5. Mayor’s sex room. Located either in the attic or deep in the cellar, this room has a large bed, a wooden pony, and two human sized bird cages. One of them contains a woman with a papier-mâché bird beak, a feathered cloak, and not much else. The mayor and the Mother Superior are likely to be found here—see Complications below.
  6. Other rooms. Fill the place with additional rooms as necessary. To keep the action focused this author has found it best not to bother with a map for the place, and simply say “yes” when the players ask whether the mansion has such and such room.

Schedule of Events

Barring any unforeseen circumstances, this is the order of events as Renfield envisages it. After some initial mingling, where guests and contestants may get to know one another, the three rounds of the contest are as follows. Naturally, things are likely to go horribly wrong. For one, Dracula has trouble getting into the mansion—see complication 1.

  1. Dancing. The contestants are paired up with their dominated or automaton partners and set loose to impress the count. Handle this with whatever rolls are appropriate for your ruleset, taking consideration of what it says the characters are good or bad at. And don’t forget any sabotage that may already have taken place, obviously.
  2. Biting. With the fake ivory fangs, each contestant gets to choose a male or female “volunteer”, and show off the blood-sucking technique they would employ were they to be made Dracula’s bride immortal. Best handled through roleplaying, with rolling only for extreme stunts where the outcome is dubious.
  3. Questions and answers. The contestants sit next to the stage with Dracula’s throne. He pulls out his index cards, and asks away, directing his questions either at individual applicants or the whole group. Here are some sample questions.
    1. This first one should be directed at an NPC contestant like Elsa or Mina. “Caprese salad or meatballs?” To which they reply “meatballs.” Of course Dracula assumes Swedish meatballs, which are heavy in garlic, and accuses the contestant of wanting to kill him! He has the contestant dragged away, kicking and screaming.
    2. “Where would you take me on honeymoon?”
    3. “If you could steal any historical figure’s dress for the wedding, whose would it be? And how would you steal it?”
    4. “If you had to pit two candidates or guests against each other in a duel to the death, who would it be? And who would win, and why?”
    5. “What new source of blood would you recommend, for our eternity together?” (This is an excellent time for complication 5.)

After the last round, Dracula retires to tally up the scores, and announce the winner upon his return.

Complications

Apart from the first one, these complications fit well between official contest rounds.

  1. Delayed entrance. Dracula cannot enter the building without being explicitly invited by the mayor, who is not in the main hall. He is in his sex room, bent over the wooden pony, being flogged by the Mother Superior.
  2. Working conditions. An altercation breaks out between the dancing bear and his handler. The bear claims they can’t work under these conditions and storms out.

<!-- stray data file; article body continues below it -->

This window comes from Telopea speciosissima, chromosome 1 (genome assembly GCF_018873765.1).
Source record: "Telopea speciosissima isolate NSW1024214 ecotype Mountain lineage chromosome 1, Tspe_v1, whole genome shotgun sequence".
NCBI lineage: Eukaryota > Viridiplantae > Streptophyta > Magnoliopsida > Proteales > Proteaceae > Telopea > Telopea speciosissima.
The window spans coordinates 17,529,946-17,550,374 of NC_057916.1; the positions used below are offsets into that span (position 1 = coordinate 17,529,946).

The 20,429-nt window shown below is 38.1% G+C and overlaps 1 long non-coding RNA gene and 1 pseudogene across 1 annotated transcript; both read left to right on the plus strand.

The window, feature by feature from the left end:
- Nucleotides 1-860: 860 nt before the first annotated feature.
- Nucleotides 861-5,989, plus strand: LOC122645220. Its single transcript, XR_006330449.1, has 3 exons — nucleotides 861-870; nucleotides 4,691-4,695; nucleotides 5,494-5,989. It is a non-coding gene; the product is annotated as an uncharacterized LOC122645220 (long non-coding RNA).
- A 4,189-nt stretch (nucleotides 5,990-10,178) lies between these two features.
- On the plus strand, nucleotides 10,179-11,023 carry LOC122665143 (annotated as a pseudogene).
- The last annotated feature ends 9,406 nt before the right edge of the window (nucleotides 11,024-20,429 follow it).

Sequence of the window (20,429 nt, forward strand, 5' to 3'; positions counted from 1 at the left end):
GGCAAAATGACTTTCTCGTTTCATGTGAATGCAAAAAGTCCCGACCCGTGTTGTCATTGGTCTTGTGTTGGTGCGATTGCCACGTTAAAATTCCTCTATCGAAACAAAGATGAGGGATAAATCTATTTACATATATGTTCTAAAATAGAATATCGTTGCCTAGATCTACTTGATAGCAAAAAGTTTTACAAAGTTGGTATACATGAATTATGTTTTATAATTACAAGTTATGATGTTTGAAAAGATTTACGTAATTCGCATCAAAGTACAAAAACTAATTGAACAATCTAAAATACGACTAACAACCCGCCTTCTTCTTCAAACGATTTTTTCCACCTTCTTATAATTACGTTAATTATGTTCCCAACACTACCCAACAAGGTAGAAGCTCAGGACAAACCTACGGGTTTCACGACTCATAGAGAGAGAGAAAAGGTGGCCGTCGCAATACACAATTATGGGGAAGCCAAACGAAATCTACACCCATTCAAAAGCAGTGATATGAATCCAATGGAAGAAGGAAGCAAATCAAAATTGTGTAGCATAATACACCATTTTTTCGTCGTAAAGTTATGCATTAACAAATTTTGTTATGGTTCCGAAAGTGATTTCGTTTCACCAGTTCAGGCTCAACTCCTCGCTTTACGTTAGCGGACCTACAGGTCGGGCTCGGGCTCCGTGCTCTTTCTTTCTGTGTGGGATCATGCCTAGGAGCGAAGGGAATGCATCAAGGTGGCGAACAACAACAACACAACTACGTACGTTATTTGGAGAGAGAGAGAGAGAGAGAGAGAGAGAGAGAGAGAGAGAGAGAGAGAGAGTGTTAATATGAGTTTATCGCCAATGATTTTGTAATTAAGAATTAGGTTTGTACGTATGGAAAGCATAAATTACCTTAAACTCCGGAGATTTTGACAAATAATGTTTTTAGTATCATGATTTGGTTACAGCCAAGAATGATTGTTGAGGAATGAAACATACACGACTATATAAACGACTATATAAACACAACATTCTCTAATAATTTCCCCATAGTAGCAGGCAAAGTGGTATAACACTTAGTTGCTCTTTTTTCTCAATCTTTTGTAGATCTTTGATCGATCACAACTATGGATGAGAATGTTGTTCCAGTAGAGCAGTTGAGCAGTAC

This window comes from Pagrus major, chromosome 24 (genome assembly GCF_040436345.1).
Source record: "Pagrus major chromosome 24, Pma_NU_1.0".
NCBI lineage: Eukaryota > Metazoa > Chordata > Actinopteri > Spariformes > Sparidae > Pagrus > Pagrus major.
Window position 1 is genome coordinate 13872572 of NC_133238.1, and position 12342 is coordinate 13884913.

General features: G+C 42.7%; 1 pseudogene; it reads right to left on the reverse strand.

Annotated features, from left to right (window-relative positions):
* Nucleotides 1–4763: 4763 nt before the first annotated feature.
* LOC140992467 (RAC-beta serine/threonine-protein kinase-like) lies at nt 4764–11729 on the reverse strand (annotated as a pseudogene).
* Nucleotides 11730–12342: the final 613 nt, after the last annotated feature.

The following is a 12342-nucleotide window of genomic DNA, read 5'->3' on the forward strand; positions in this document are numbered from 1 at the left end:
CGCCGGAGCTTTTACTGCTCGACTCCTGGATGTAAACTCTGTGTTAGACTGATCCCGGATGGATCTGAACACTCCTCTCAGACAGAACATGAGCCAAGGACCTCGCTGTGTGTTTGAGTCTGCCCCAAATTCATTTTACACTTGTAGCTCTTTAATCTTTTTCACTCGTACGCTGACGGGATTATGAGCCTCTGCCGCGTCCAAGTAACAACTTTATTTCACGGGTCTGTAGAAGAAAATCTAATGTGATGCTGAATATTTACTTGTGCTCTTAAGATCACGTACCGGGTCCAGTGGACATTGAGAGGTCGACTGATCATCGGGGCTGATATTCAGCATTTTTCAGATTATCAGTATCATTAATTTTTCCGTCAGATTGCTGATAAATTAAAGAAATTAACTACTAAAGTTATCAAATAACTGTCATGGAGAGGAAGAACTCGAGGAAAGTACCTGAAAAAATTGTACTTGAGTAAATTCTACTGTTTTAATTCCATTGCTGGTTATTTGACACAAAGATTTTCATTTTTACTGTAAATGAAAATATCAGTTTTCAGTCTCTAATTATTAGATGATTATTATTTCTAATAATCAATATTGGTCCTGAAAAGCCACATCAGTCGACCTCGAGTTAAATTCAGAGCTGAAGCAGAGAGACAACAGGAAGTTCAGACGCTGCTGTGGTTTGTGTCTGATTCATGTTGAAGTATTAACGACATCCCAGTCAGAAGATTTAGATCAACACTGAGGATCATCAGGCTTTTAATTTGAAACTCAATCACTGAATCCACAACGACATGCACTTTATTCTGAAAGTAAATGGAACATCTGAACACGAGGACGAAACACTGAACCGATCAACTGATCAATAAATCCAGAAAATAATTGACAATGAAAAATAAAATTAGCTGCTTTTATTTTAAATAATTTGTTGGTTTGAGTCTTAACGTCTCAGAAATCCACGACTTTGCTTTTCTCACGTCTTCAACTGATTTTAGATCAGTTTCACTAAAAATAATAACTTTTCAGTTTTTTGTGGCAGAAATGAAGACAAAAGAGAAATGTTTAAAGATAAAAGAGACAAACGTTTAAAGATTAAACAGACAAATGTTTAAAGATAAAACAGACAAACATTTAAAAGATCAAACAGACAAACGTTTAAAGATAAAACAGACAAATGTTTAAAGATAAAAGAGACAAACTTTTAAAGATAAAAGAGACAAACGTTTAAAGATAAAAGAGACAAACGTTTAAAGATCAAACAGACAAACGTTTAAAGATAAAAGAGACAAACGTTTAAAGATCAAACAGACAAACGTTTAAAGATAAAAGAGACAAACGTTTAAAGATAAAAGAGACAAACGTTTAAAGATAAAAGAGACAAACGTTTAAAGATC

3. Tainted blood. A guest cries out that the wine contains blood! “Only a single drop per glass!” exclaims Dracula. “I have no idea how that got in there.” Yvonna drinks it as a matter of course, and licks the glass for good measure. Will the other contestands dare to still drink it?
  4. Elsa Van Elseling makes her move. Whether torn and bloodied after being dragged away from the Q&A, or simply because an opportunity presented itself, Elsa reveals her true nature to the surprise of no one, and attempts to assassinate Dracula.
  5. The ex. Dracula’s previous bride has managed to claw herself out of the grave she was buried in. Who was in charge of burying her, and why didn’t they do a good job?
  6. The horror. The horror Sturmbannführerinn Brigitte von Taubenstein unleashed in a past ritual turns up and seeks bloody revenge. Use this complication if Brigitte is a player character.

Concluding the Adventure

Feel free to mark down notches when one of the player characters does well in impressing Dracula throughout the evening. Ultimately though, in good OSR fashion, there’s no predetermined ending for the adventure, since there is simply no way to predict the players’ actions. Here are but a few suggestions of how it might go.

  • Dracula is appalled with all the choices presented to him. He tries to abscond. Perhaps with the Mother Superior.
  • Dracula selects someone other than Yvonna. Naturally, the succubus goes off the hinges and tries to murder everyone. Good if your party is salivating for a fight.
  • The brain in a jar character is powered by summoned and captured demons. She enacts her ritual for this, ensnaring the demon within Dracula, absorbing it and becoming invincible. Meanwhile, the physical form of Dracula, now without any evil in him, roams the countryside, ashamed of his deeds.
  • It was all a ploy, and the characters (or one of them) were only really here to kill Dracula.

Did I miss an opportunity for another obvious punt at a gothic trope? Let me know. I love gothic literature dearly, and my lampooning thereof comes from a place of love and respect. Now go, and have a spooky Halloween!